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To the world of science, vegetable amaranths verge on the invisible. As far as international statistics are concerned, this crop doesn’t exist. Books highlighting world food plants, even those dealing specifically with vegetables, largely ignore it or accord only the briefest mention. Not surprisingly, then, researchers engaged in improving global food supplies pay little heed. Indeed, most may have never heard of a vegetable amaranth.

Yet if this leaf crop seems invisible, it is only because it is hidden in plain sight. At least fifty tropical countries grow vegetable amaranths, and in quantities that are far from small. Throughout the humid lowlands of Africa and Asia, for instance, these are arguably the most widely eaten boiled greens. During the production season, amaranth leaves provide some African societies with as much as 25 percent of their daily protein. In parts of West Africa the tender young seedlings are pulled up by the roots and sold in town markets by the thousands of tons annually. Other parts of the continent also rely on them to a similar degree. A definitive review of southern Africa’s native foods, for example, clearly lays out their status: “Of all the wild edible plants eaten in southern Africa, few if any are as well known and widely used as amaranths.”1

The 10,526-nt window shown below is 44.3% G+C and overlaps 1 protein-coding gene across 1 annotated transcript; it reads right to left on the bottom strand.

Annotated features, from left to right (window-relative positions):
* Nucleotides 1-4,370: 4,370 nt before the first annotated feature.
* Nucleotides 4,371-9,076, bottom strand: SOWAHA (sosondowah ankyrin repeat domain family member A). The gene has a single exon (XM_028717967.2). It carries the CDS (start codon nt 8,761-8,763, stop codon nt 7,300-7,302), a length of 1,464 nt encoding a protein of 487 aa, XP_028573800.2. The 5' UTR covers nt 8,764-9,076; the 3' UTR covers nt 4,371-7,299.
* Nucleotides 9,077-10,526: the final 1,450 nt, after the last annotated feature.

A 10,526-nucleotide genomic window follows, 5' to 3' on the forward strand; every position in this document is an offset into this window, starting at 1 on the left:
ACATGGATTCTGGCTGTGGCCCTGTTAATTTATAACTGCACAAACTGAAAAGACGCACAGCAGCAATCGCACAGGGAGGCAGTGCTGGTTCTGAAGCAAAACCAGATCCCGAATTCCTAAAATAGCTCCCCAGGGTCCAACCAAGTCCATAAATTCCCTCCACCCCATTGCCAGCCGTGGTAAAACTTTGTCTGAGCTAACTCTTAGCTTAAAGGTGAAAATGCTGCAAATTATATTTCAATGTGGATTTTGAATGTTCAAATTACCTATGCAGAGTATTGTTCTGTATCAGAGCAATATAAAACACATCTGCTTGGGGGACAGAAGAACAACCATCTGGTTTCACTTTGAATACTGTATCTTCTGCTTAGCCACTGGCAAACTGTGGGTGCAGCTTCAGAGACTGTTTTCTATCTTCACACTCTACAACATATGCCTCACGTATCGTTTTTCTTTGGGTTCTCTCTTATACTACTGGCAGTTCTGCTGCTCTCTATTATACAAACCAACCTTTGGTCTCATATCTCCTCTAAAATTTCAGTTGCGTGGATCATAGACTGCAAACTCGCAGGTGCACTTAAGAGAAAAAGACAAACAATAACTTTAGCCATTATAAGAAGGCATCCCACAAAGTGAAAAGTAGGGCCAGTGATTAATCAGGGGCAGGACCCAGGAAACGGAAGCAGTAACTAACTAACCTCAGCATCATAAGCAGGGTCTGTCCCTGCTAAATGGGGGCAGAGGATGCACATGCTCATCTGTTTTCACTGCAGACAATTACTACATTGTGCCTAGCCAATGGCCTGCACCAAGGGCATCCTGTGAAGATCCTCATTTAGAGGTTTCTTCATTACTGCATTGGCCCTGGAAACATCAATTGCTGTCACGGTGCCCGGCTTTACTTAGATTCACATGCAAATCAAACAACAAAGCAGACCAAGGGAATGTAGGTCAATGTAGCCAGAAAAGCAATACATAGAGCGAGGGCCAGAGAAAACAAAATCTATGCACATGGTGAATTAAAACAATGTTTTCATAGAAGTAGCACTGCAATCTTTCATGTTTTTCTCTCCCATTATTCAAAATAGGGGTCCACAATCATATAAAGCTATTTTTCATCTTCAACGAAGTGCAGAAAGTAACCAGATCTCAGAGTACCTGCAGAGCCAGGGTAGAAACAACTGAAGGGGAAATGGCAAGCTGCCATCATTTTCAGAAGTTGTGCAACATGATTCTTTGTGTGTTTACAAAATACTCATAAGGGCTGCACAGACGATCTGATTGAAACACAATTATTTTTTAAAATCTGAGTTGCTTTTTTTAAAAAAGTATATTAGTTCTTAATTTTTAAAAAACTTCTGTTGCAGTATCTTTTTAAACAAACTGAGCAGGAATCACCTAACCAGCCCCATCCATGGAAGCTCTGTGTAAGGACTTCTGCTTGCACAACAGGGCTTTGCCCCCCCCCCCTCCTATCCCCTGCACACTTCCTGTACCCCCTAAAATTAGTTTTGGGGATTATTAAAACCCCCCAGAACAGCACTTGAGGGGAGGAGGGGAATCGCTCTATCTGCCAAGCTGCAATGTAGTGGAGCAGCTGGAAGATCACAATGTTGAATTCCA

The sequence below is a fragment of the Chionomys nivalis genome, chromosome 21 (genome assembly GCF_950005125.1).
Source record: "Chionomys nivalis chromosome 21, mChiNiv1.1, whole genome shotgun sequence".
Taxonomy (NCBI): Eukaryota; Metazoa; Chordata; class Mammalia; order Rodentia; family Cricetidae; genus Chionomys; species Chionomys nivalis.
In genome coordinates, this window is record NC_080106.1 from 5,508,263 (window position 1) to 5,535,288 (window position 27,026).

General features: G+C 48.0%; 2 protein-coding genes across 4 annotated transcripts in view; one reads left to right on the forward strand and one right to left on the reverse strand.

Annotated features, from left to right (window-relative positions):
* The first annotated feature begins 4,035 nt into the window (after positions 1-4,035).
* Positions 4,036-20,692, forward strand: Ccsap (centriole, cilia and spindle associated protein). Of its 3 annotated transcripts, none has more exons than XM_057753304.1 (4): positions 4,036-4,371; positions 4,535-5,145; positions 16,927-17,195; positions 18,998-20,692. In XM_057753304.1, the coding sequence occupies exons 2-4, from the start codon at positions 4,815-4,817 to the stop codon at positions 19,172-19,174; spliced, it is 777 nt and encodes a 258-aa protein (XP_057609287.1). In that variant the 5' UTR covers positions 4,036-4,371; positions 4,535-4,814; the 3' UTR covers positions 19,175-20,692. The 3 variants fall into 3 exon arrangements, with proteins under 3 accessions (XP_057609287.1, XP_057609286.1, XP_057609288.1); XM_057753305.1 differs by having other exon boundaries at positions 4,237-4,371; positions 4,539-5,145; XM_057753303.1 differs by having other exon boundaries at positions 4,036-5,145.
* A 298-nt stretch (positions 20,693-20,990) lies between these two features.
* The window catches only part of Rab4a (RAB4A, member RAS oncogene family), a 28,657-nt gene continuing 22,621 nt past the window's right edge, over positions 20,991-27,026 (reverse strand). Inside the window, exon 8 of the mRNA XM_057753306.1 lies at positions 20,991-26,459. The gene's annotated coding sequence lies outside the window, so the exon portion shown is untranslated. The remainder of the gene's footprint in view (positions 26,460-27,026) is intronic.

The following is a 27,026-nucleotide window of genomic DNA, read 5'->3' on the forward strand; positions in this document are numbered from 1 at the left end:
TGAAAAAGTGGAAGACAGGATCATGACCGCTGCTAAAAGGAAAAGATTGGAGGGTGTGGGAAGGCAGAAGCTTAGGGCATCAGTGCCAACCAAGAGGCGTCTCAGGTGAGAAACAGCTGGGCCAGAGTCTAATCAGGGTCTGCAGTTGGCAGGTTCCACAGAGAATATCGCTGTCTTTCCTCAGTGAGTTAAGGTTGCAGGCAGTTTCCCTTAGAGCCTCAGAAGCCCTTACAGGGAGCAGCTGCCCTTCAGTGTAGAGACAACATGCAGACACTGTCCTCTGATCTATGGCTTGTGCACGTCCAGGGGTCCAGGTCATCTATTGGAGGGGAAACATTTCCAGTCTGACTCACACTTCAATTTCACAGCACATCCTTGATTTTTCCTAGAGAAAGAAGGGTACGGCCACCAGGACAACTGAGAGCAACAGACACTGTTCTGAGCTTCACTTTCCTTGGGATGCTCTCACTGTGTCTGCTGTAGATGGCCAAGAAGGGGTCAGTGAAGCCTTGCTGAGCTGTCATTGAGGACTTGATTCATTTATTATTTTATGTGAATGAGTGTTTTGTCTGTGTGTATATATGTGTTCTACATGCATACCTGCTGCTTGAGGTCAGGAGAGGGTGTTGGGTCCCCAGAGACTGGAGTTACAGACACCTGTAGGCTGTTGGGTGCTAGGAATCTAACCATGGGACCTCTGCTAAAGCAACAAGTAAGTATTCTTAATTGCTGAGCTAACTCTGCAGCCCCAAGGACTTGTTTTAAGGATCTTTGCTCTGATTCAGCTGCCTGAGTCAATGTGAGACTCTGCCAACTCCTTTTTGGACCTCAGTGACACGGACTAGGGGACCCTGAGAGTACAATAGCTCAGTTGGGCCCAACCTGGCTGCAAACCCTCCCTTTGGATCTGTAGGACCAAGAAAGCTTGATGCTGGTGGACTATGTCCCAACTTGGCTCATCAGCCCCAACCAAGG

Amaranths are a poor people’s resource, and the plants are often dismissed as “lowly” and ignored as if, like poverty itself, they should be avoided at all costs. As a United States Department of Agriculture bulletin points out, few species of vegetables are so looked down upon. Several languages include the demeaning phrase “not worth an amaranth.” Indeed, the plants are sometimes regarded as being fit only for pigs (“pigweed” is the common name for one despised American species).

At first sight, this scorn seems almost universal. Amaranthus is one of the few genera whose species were domesticated in both the Old and New World.2 It has provided very ancient potherbs (boiled greens) not only to Africa but to Asia and the Americas as well. Nowadays the various species from the different tropical regions are pretty much scrambled up genetically, so that the origins of any given amaranth plant remain (at least for the


Fox, F.W. and M.E. Norwood Young. 1982. Food from the Veld: Edible Wild Plants of Southern Africa. Delta Books, (Pty) Ltd., Johannesburg.


Many of the more than fifty Amaranthus species in both tropical and temperate regions are eaten, but only a dozen or so can be considered domesticated.

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